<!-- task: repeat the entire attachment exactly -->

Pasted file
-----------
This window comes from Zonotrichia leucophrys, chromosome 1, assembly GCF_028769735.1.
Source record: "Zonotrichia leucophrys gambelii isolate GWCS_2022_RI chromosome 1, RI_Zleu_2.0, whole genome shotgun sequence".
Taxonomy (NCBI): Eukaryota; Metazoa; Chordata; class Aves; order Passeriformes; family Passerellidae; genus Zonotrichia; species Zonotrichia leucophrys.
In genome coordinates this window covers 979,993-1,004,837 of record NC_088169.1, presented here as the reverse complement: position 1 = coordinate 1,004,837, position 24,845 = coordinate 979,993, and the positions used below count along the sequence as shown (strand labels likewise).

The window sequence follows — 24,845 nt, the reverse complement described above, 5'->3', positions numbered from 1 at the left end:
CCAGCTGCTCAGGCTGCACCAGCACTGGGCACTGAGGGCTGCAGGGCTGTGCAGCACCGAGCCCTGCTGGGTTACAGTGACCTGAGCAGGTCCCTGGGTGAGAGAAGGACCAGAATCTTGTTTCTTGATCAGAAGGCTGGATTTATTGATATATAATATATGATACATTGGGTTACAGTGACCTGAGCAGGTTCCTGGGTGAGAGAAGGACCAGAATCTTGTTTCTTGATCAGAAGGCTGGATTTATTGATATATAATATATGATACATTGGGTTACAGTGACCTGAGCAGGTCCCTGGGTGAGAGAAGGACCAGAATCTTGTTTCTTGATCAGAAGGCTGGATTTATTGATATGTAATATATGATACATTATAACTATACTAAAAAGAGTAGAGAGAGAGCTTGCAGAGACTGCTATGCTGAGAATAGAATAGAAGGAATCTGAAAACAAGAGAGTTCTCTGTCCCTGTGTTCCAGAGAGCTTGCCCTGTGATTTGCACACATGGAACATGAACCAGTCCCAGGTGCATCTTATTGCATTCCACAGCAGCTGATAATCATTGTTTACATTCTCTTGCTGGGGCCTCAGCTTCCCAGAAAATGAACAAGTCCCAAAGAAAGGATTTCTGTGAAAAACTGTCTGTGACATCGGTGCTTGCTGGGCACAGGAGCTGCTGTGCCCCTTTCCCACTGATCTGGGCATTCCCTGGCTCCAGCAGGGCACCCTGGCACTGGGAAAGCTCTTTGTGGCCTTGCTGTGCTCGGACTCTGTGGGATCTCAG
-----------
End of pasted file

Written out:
This window comes from Zonotrichia leucophrys, chromosome 1, assembly GCF_028769735.1.
Source record: "Zonotrichia leucophrys gambelii isolate GWCS_2022_RI chromosome 1, RI_Zleu_2.0, whole genome shotgun sequence".
Taxonomy (NCBI): Eukaryota; Metazoa; Chordata; class Aves; order Passeriformes; family Passerellidae; genus Zonotrichia; species Zonotrichia leucophrys.
In genome coordinates this window covers 979,993-1,004,837 of record NC_088169.1, presented here as the reverse complement: position 1 = coordinate 1,004,837, position 24,845 = coordinate 979,993, and the positions used below count along the sequence as shown (strand labels likewise).

The window sequence follows — 24,845 nt, the reverse complement described above, 5'->3', positions numbered from 1 at the left end:
CCAGCTGCTCAGGCTGCACCAGCACTGGGCACTGAGGGCTGCAGGGCTGTGCAGCACCGAGCCCTGCTGGGTTACAGTGACCTGAGCAGGTCCCTGGGTGAGAGAAGGACCAGAATCTTGTTTCTTGATCAGAAGGCTGGATTTATTGATATATAATATATGATACATTGGGTTACAGTGACCTGAGCAGGTTCCTGGGTGAGAGAAGGACCAGAATCTTGTTTCTTGATCAGAAGGCTGGATTTATTGATATATAATATATGATACATTGGGTTACAGTGACCTGAGCAGGTCCCTGGGTGAGAGAAGGACCAGAATCTTGTTTCTTGATCAGAAGGCTGGATTTATTGATATGTAATATATGATACATTATAACTATACTAAAAAGAGTAGAGAGAGAGCTTGCAGAGACTGCTATGCTGAGAATAGAATAGAAGGAATCTGAAAACAAGAGAGTTCTCTGTCCCTGTGTTCCAGAGAGCTTGCCCTGTGATTTGCACACATGGAACATGAACCAGTCCCAGGTGCATCTTATTGCATTCCACAGCAGCTGATAATCATTGTTTACATTCTCTTGCTGGGGCCTCAGCTTCCCAGAAAATGAACAAGTCCCAAAGAAAGGATTTCTGTGAAAAACTGTCTGTGACATCGGTGCTTGCTGGGCACAGGAGCTGCTGTGCCCCTTTCCCACTGATCTGGGCATTCCCTGGCTCCAGCAGGGCACCCTGGCACTGGGAAAGCTCTTTGTGGCCTTGCTGTGCTCGGACTCTGTGGGATCTCAG